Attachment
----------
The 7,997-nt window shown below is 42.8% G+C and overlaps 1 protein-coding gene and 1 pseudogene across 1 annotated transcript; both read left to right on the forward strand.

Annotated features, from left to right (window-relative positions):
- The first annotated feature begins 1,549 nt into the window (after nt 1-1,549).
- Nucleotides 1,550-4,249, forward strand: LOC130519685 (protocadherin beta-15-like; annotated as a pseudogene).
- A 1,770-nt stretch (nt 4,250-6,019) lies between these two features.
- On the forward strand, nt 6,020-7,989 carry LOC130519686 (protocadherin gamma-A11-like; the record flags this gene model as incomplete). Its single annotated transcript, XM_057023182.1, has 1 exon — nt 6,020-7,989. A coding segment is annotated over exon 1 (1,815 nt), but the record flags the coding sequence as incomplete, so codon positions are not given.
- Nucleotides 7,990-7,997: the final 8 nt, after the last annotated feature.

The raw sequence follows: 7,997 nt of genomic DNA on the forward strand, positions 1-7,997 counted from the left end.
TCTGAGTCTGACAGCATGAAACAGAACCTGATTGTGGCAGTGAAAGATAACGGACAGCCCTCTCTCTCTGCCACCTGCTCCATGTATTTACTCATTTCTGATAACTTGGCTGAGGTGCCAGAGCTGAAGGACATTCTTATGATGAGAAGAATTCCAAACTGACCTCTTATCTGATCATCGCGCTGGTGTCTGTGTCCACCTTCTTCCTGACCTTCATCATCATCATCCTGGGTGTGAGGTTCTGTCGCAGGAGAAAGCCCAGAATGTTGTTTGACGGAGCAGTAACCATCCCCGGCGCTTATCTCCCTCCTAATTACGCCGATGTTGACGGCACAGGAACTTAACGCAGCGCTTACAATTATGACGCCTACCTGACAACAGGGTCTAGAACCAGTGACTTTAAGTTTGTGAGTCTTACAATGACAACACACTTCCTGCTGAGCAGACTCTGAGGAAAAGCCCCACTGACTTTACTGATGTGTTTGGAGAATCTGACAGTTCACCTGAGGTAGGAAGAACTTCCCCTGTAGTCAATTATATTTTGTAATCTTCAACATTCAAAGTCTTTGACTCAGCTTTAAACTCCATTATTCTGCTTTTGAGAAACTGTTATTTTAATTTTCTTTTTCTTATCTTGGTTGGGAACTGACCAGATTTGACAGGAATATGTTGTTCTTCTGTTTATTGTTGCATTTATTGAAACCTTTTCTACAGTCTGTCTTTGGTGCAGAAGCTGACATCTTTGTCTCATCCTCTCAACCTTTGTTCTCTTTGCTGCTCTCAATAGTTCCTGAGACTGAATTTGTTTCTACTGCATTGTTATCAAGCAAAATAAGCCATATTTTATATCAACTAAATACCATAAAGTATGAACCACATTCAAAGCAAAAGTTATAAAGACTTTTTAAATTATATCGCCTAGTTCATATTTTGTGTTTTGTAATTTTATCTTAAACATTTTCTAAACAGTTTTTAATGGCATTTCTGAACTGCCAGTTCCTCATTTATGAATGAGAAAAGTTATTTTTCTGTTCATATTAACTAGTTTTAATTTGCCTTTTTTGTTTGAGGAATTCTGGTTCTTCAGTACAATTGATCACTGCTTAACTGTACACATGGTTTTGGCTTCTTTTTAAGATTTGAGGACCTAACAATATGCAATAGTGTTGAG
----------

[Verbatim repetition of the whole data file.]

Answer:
The 7,997-nt window shown below is 42.8% G+C and overlaps 1 protein-coding gene and 1 pseudogene across 1 annotated transcript; both read left to right on the forward strand.

Annotated features, from left to right (window-relative positions):
- The first annotated feature begins 1,549 nt into the window (after nt 1-1,549).
- Nucleotides 1,550-4,249, forward strand: LOC130519685 (protocadherin beta-15-like; annotated as a pseudogene).
- A 1,770-nt stretch (nt 4,250-6,019) lies between these two features.
- On the forward strand, nt 6,020-7,989 carry LOC130519686 (protocadherin gamma-A11-like; the record flags this gene model as incomplete). Its single annotated transcript, XM_057023182.1, has 1 exon — nt 6,020-7,989. A coding segment is annotated over exon 1 (1,815 nt), but the record flags the coding sequence as incomplete, so codon positions are not given.
- Nucleotides 7,990-7,997: the final 8 nt, after the last annotated feature.

The raw sequence follows: 7,997 nt of genomic DNA on the forward strand, positions 1-7,997 counted from the left end.
TCTGAGTCTGACAGCATGAAACAGAACCTGATTGTGGCAGTGAAAGATAACGGACAGCCCTCTCTCTCTGCCACCTGCTCCATGTATTTACTCATTTCTGATAACTTGGCTGAGGTGCCAGAGCTGAAGGACATTCTTATGATGAGAAGAATTCCAAACTGACCTCTTATCTGATCATCGCGCTGGTGTCTGTGTCCACCTTCTTCCTGACCTTCATCATCATCATCCTGGGTGTGAGGTTCTGTCGCAGGAGAAAGCCCAGAATGTTGTTTGACGGAGCAGTAACCATCCCCGGCGCTTATCTCCCTCCTAATTACGCCGATGTTGACGGCACAGGAACTTAACGCAGCGCTTACAATTATGACGCCTACCTGACAACAGGGTCTAGAACCAGTGACTTTAAGTTTGTGAGTCTTACAATGACAACACACTTCCTGCTGAGCAGACTCTGAGGAAAAGCCCCACTGACTTTACTGATGTGTTTGGAGAATCTGACAGTTCACCTGAGGTAGGAAGAACTTCCCCTGTAGTCAATTATATTTTGTAATCTTCAACATTCAAAGTCTTTGACTCAGCTTTAAACTCCATTATTCTGCTTTTGAGAAACTGTTATTTTAATTTTCTTTTTCTTATCTTGGTTGGGAACTGACCAGATTTGACAGGAATATGTTGTTCTTCTGTTTATTGTTGCATTTATTGAAACCTTTTCTACAGTCTGTCTTTGGTGCAGAAGCTGACATCTTTGTCTCATCCTCTCAACCTTTGTTCTCTTTGCTGCTCTCAATAGTTCCTGAGACTGAATTTGTTTCTACTGCATTGTTATCAAGCAAAATAAGCCATATTTTATATCAACTAAATACCATAAAGTATGAACCACATTCAAAGCAAAAGTTATAAAGACTTTTTAAATTATATCGCCTAGTTCATATTTTGTGTTTTGTAATTTTATCTTAAACATTTTCTAAACAGTTTTTAATGGCATTTCTGAACTGCCAGTTCCTCATTTATGAATGAGAAAAGTTATTTTTCTGTTCATATTAACTAGTTTTAATTTGCCTTTTTTGTTTGAGGAATTCTGGTTCTTCAGTACAATTGATCACTGCTTAACTGTACACATGGTTTTGGCTTCTTTTTAAGATTTGAGGACCTAACAATATGCAATAGTGTTGAG